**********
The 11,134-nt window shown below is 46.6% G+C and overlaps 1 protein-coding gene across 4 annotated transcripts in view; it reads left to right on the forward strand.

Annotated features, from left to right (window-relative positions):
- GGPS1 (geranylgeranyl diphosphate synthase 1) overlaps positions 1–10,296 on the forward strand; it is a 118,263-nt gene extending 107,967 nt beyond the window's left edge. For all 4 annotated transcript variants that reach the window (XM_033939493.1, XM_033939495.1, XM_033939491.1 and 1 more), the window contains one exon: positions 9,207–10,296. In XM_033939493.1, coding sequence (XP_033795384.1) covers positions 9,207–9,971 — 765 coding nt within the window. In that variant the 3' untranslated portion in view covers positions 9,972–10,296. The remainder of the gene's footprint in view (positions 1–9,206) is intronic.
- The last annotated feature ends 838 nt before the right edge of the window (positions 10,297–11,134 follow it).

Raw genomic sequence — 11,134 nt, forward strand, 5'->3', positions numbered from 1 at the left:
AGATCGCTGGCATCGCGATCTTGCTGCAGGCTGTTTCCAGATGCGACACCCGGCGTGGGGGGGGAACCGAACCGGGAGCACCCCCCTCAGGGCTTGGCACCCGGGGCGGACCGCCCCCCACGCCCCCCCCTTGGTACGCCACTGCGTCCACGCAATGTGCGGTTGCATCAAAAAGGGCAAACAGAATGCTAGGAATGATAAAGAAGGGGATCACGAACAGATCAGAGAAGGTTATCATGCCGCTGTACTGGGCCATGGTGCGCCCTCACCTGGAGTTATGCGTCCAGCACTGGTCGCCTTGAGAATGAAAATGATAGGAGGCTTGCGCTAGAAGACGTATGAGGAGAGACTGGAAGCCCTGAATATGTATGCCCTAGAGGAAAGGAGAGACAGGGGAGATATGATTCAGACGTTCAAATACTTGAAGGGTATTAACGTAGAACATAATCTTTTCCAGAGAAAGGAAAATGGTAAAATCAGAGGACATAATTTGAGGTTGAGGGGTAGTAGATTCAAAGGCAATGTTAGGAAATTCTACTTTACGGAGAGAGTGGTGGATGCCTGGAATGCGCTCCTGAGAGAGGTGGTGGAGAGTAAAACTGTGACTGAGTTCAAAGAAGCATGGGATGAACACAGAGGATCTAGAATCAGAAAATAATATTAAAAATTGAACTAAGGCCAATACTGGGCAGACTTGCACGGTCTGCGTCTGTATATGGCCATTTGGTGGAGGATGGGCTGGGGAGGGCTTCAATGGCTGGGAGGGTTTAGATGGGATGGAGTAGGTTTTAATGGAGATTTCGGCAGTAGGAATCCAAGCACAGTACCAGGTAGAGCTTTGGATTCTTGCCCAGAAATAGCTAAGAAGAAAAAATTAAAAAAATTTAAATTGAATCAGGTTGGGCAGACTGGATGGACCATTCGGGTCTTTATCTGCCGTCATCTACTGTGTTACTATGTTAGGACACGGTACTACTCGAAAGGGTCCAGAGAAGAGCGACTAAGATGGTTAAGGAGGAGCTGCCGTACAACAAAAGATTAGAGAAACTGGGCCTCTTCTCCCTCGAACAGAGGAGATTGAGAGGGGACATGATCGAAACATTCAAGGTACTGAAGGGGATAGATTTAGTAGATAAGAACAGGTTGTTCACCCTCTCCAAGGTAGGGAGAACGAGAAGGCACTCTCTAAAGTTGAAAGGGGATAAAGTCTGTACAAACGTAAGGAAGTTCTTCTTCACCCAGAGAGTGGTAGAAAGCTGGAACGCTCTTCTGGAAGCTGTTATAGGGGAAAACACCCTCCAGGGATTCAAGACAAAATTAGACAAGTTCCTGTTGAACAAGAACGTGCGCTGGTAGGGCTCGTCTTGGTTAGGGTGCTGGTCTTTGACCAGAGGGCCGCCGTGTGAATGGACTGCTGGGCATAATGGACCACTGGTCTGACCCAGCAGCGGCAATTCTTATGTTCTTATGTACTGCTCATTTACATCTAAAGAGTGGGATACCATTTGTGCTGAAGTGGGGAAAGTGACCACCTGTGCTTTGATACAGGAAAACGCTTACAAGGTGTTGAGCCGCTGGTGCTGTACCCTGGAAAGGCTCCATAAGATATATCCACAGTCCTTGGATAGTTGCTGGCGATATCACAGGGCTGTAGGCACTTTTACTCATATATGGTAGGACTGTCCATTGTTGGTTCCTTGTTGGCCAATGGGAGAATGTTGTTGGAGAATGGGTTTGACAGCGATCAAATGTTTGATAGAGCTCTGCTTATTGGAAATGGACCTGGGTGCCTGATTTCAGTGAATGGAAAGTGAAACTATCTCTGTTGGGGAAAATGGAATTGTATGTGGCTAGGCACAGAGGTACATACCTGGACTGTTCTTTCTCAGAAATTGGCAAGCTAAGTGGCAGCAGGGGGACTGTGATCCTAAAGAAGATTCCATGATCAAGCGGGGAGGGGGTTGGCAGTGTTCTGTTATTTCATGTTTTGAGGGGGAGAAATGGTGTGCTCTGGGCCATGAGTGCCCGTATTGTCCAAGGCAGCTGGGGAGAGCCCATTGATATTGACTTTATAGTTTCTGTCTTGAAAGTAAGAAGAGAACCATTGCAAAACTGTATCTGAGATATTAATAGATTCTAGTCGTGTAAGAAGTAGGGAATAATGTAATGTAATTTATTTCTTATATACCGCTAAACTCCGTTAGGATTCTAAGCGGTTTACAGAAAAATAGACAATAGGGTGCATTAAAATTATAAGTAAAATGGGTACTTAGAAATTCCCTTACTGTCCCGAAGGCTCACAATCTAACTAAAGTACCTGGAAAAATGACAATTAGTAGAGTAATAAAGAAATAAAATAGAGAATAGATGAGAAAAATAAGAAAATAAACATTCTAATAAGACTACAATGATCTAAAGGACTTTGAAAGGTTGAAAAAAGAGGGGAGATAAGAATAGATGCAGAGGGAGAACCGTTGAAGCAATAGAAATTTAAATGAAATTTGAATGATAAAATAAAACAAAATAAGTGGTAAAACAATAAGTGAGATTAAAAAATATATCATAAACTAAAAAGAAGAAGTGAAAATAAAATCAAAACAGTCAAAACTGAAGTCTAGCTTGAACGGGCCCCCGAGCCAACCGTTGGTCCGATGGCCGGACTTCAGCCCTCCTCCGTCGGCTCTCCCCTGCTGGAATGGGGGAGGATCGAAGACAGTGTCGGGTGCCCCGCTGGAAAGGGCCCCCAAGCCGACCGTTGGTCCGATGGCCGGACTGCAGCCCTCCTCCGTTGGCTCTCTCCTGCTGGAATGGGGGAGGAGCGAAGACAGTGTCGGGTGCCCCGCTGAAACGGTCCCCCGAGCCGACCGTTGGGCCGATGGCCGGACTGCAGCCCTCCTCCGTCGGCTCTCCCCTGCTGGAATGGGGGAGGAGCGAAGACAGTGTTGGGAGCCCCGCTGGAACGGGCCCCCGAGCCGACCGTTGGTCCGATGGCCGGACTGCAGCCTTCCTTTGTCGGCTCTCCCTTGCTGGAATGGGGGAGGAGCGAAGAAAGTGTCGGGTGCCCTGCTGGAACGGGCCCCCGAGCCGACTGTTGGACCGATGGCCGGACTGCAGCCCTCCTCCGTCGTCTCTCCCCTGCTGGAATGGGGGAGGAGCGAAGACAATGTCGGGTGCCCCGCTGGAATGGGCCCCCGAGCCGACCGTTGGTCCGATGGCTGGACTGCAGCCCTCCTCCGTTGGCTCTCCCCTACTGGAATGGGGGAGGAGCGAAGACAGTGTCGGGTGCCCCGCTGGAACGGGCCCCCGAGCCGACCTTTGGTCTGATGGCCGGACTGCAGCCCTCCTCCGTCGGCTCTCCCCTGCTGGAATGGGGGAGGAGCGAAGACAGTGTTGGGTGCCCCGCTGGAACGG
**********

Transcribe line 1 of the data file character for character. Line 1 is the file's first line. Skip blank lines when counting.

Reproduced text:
The 11,134-nt window shown below is 46.6% G+C and overlaps 1 protein-coding gene across 4 annotated transcripts in view; it reads left to right on the forward strand.